The OpenChain Curriculum helps organizations meet certain aspects of the OpenChain Specification. It provides a generic, refined and clear example of an open source compliance training program that can either be used directly or incorporated into existing training programs. The knowledge it contains can also be applied to adjusting or adopting various processes for managing open source inside an organization. The OpenChain Curriculum is available with very few restrictions to ensure organizations can use it in as many ways as possible. To accomplish this it is licensed as Creative Commons – Zero2 (CC-0), effectively public domain, so remixing or sharing it freely for any purpose is possible.

Community and Support

The OpenChain Project provides what we believe to be a compelling approach to making open source compliance more consistent and more effective across multiple market segments. However, good ideas need implementation, and in the context of open source this inevitably hinges on the creation of a supporting community. The OpenChain Project at the time of writing has twelve Platinum Members that support its development and adoption: Adobe, ARM, Cisco, GitHub, Harman, Hitachi, HPE, Qualcomm, Siemens, Toyota, Western Digital and Wind River. It also has a growing community of almost 200 participants on the main mailing list.

At its core the OpenChain Project is about providing a simple, clear method of building trust between organizations that rely on each other to share code and create products. Any organization that is OpenChain Conformant is aligning behind key requirements that their peers agree are required in a quality compliance program. This is about confirming overarching processes and policies, while allowing the specifics of each process and policy to be crafted by each organization to suit its specific needs.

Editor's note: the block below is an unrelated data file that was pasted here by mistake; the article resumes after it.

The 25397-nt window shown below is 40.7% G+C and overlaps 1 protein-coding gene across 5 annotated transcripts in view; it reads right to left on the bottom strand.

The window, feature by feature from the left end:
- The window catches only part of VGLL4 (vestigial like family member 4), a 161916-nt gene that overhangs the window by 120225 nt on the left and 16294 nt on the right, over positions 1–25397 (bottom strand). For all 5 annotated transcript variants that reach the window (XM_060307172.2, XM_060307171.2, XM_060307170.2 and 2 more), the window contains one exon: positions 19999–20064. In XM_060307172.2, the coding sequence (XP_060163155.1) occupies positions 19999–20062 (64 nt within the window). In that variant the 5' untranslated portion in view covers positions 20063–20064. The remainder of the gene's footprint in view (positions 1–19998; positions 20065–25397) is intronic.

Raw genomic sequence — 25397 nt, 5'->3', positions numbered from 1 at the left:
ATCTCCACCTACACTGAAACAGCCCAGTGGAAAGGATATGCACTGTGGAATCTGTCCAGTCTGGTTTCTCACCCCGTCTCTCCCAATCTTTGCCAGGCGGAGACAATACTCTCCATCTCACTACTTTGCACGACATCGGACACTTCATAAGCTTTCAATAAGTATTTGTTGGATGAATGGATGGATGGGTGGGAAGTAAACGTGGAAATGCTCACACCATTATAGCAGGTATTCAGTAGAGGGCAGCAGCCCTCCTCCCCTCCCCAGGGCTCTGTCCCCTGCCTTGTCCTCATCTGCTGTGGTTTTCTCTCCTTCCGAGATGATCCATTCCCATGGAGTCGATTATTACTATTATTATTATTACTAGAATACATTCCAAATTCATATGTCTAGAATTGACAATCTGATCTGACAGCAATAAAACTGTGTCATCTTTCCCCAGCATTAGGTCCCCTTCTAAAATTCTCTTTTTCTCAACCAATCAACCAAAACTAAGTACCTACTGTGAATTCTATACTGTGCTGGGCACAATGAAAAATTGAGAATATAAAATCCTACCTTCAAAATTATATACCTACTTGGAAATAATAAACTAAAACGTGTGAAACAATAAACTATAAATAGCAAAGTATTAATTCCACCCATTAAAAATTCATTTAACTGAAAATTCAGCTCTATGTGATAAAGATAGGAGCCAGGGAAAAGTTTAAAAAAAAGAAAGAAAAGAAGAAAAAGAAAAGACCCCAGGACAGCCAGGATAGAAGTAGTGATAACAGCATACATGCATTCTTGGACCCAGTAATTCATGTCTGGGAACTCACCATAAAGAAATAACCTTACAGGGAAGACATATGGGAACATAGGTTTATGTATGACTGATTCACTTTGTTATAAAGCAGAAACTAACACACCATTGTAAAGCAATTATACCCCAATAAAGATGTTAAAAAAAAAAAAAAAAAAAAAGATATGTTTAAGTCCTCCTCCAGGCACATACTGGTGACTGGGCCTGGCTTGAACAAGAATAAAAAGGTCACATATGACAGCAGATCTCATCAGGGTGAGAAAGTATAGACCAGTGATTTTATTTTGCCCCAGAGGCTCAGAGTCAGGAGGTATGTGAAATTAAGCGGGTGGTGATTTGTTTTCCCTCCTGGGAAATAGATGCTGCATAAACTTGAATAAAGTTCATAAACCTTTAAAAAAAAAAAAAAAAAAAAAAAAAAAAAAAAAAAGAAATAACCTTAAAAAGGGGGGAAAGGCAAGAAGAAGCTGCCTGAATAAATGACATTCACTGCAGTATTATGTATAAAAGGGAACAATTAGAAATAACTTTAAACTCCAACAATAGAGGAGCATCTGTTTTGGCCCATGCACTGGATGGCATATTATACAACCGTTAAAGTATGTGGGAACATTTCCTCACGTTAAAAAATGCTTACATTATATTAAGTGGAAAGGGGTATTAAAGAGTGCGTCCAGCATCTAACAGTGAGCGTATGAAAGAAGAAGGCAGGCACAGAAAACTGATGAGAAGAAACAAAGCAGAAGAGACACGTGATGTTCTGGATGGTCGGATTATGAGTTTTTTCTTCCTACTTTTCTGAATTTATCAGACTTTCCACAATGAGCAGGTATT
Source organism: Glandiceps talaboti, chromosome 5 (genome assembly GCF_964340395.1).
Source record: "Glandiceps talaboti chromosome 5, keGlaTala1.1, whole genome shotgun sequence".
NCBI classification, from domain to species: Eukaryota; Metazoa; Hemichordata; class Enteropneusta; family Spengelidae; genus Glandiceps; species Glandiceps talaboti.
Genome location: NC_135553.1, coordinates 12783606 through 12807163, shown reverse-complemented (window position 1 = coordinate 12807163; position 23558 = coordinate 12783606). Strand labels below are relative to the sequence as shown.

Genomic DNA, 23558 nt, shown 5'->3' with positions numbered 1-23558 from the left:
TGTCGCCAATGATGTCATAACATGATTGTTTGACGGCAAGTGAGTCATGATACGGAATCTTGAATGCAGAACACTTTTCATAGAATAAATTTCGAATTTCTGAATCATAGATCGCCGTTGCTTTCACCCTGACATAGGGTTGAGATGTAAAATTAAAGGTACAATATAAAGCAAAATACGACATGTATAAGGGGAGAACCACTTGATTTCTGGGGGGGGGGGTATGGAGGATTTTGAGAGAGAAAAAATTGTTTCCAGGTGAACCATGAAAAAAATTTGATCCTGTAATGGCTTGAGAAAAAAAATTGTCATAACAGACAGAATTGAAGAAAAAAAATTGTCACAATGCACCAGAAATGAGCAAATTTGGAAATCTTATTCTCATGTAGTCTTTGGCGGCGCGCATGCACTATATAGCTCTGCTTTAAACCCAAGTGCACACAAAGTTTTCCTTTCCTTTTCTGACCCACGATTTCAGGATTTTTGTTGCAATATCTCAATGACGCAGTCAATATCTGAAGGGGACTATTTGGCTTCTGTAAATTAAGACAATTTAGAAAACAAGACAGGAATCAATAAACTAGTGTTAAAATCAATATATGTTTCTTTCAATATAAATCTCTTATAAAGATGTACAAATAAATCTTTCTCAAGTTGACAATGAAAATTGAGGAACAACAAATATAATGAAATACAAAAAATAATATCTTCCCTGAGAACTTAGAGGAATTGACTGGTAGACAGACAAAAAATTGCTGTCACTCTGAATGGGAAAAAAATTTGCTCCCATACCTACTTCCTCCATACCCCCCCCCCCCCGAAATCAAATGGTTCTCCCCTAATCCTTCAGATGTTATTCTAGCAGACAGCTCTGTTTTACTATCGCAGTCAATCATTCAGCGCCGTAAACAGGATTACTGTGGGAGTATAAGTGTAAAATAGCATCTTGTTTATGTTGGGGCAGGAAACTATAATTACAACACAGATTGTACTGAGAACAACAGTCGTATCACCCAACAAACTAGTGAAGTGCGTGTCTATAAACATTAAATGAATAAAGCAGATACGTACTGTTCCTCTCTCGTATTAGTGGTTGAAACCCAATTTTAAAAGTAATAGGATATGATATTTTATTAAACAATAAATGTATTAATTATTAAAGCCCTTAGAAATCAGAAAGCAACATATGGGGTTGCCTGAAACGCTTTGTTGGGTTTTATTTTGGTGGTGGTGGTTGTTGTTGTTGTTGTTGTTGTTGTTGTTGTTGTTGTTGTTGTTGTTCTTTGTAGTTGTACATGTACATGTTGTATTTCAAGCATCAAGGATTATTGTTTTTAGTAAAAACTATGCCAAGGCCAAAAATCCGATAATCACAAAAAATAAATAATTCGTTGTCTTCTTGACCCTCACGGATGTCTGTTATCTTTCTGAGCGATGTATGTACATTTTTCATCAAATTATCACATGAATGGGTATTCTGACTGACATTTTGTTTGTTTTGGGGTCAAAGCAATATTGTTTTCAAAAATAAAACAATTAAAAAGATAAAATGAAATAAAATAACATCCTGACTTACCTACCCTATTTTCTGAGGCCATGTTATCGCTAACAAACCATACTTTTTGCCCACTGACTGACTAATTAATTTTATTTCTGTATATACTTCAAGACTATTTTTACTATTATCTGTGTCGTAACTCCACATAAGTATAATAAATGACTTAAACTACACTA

The OpenChain Specification is ready for adoption by any organization that creates, uses or distributes free and open source code. The online conformance is free of charge, the mailing list and Work Team calls are open to everyone. Arguably, this is the first time a single, unifying approach to addressing the challenge of open source compliance in the supply chain exists.  


About the author

Shane Coughlan is an expert in communication, security and business development. His professional accomplishments include spearheading the licensing team that elevated Open Invention Network into the largest patent non-aggression community in history, establishing the leading professional network of Open Source legal experts and aligning stakeholders to launch both the first law journal and the first law book dedicated to Open Source. He currently leads the OpenChain community as Project Director.

Licence and Attribution

This paper was published in the International Free and Open Source Software Law Review, Volume 9, Issue 1 (December 2017). It originally appeared online at

This article should be cited as follows:

Coughlan, Shane (2017) 'The Bid by OpenChain to Transform The Supply Chain', International Free and Open Source Software Law Review, 9(1), pp 3538

DOI: 10.5033/ifosslr.v9i1.122

Copyright © 2017 Shane Coughlan.

This article is licensed under a Creative Commons Attribution 4.0 CC-BY available at


1This is an edited version of an article originally appeared on